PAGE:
Have you ever struggled to learn how to make loose leaf tea? If you are new to loose leaf tea, it can be a challenge to get all of the parts just right.
How much loose leaf tea per cup do I use?How hot should I get the water?How long do I steep the tea leaves in the water?Does it matter if it is black tea or green tea?
Your results can be a cup of flavorless hot water or even worse, tea so strong you can’t drink it, so you pour it right down the sink. Frustrating!
On a side note, at SoMo Tea we refer to making tea as "steeping" and not "brewing". Steeping describes the tea leaves as soaking in water and extracting the flavor as opposed to hot water flowing over the leaves such as you would brew coffee with hot water flowing over the grounds. Probably just semantics but that's how we roll.
Different teas need different temperatures to pull out the full flavor of the leaves, herbs, or fruit. If you are using true tea, camellia sinensis, then green tea will require cooler water than a black tea for example. If you are steeping an herbal or fruit tea, then it’s always boiling water. It is all about the right temperature for the right tea to pull out the most flavor.
Use the chart below for a great starting point for proper temperature.
Next, how big is your cup (or teapot)?
Size really matters as that will tell us how much tea that you will need. This is a common mistake when making tea is estimating how much water that your tea mug or teapot holds.
An easy way to measure is to fill your mug or teapot with the amount of water that you would usually use to make your favorite tea. Now pour the water out of your teapot or mug into a measuring cup and measure. You might be surprised at how much water it holds.
Take a look at a few examples below:
You can visually see the difference from an antique teacup at 6 ounces to my favorite art fair ceramic mug that holds a whopping 22 ounces of water.
Especially in the US, our cup sizes have grown dramatically over the years. A dainty teacup in your home cupboard or coffee cup from your local diner in the 50’s would be about 6 ounces compared to the mega-colossal-giant of a 40 ounce cup at your local gas station or quickie mart filled with sweet tea.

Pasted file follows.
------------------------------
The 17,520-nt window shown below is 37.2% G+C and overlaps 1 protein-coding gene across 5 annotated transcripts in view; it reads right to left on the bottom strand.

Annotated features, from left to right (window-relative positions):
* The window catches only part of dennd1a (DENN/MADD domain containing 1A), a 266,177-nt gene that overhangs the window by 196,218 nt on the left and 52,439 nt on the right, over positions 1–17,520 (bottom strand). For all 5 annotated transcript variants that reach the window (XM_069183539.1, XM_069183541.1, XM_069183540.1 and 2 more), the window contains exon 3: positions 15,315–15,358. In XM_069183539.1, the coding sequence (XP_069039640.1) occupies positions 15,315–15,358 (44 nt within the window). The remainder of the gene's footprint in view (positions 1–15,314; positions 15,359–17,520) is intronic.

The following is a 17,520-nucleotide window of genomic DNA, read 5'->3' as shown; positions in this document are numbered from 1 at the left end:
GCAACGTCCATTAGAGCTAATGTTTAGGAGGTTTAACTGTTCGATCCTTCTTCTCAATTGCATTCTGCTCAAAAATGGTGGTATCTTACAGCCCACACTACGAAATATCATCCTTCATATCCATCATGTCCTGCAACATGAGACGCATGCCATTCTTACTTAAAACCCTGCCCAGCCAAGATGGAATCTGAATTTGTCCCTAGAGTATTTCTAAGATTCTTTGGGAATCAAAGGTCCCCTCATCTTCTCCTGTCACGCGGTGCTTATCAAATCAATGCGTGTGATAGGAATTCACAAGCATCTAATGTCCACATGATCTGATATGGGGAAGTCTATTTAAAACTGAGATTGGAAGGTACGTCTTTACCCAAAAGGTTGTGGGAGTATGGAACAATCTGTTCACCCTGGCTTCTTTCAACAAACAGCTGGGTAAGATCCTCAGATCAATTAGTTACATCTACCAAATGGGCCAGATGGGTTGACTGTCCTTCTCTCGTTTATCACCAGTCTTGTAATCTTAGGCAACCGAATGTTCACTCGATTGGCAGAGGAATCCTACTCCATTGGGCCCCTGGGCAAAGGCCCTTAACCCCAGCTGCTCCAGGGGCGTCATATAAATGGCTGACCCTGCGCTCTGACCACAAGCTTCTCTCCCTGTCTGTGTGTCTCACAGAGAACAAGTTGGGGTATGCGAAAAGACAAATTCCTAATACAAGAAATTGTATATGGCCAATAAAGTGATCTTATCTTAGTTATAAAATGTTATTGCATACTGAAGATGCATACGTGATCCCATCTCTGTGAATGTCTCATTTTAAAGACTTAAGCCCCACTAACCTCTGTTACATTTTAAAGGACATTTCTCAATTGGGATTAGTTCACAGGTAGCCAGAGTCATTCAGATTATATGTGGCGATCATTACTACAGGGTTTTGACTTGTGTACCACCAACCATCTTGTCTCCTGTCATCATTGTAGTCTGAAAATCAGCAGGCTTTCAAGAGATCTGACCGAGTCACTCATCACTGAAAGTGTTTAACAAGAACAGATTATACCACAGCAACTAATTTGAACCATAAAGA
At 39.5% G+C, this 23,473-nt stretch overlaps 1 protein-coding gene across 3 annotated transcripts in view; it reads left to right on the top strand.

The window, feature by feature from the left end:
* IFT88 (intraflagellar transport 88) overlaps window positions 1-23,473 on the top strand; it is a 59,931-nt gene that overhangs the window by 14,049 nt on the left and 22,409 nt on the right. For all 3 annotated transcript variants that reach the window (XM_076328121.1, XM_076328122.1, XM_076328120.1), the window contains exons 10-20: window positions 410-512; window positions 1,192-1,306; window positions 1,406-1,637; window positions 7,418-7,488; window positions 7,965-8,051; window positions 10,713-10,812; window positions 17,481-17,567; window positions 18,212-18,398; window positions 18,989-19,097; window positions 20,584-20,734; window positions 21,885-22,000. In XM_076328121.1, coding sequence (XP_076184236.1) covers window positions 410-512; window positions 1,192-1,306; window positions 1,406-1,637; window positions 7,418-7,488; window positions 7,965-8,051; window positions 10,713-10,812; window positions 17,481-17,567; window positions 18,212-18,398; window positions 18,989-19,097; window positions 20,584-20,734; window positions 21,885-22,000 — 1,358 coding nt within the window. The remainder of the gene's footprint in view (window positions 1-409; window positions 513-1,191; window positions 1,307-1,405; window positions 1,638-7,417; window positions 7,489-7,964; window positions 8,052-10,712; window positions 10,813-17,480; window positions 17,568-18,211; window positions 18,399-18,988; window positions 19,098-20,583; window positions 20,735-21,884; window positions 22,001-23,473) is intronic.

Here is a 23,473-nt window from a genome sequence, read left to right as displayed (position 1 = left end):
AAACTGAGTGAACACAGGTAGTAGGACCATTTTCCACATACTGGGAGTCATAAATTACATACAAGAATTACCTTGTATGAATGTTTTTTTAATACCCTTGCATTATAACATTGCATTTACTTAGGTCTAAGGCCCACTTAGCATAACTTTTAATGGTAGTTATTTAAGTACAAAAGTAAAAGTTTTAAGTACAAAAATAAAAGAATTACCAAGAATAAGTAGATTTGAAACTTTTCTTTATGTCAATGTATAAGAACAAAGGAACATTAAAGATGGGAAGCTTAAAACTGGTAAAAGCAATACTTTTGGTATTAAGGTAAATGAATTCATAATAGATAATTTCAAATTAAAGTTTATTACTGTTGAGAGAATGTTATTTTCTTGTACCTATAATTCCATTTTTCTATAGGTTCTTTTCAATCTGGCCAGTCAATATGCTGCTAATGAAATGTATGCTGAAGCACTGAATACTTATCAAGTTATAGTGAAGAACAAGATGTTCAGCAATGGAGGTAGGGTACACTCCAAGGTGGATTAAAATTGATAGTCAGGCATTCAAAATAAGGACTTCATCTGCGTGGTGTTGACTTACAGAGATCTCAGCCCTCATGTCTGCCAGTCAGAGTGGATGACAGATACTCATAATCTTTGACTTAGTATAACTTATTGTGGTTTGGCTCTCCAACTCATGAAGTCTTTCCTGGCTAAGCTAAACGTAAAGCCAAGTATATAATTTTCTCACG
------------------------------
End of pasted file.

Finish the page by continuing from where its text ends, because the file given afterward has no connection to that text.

Now that we have an accurate measure of the amount of water your favorite mug holds then we can figure how much tea we need for that perfect cup. With western style teaware, a good rule of thumb is 1-2 teaspoons per 6-8 ounces of water as a starter.
Black tea, for example, is naturally a stronger tea so 1 teaspoon (2 grams) will be a great starting point. Green, white, or oolong teas take a little more (3-4 grams) depending on your preference due to their lighter nature. Remember, if you like your tea strong then use more tea not more time.
Tisanes with herbs and fruit take more due to their structure. You will normally start with 2 teaspoons or more to get that great flavorful cup. (4-5 grams)
Let's take a look at our cups and mugs from above and see how much tea they will need to get that great cup of tea.
Your morning cup of tea does not need to be a science experiment but it’s good to know, visually, how much loose leaf tea you need for your cup. Below is a visual of a Darjeeling black tea with their different amounts. You can use a small kitchen scale to measure out your tea to get an idea of how much you need 1 time and will have an idea for your next cup.
I realize in the US we measure with ounces, but grams are much easier to use as measure points for smaller amounts. 2 grams equal .070 ounces, 3 grams equal .105 ounces, and so on. Grams tend to be a little neater and the tea growing regions will always measure in grams.
It’s your cup of tea so I challenge you to use these as starting points and experiment until you get YOUR perfect cup.
Now that you have the right temperature and the right amount of tea it’s time for a little patience.
Time is an essential element in your perfect cup. Too much time and you’re left with a bitter cup…too little time and you’re drinking a cup of warm water with little flavor.
The suggested times below are given with the assumption that you are using the prescribed tea amounts. The western style of tea steeping time and quantities differs from the eastern style of tea due to traditions and teaware.
It’s that easy. Heat, Steep, and Enjoy! I want to stress that these are starter times and amounts. Learn the basics and then craft your personal cup of tea and with the right amount of water, tea, and time you will get consistent results every time.
TIP #1 - If you like strong tea then use more tea NOT more time.
TIP #2 - If you like your tea a little weaker then use less tea but the SAME steeping times
TIP #3 - Measure the amount of water that your favorite cup, mug, or traveler holds by pouring in the amount of water you would usually use and then pour into a measuring cup to measure.
Let me know in the comments below what your favorite way is to create that perfect cup. Do you alter time, amounts, or temperature?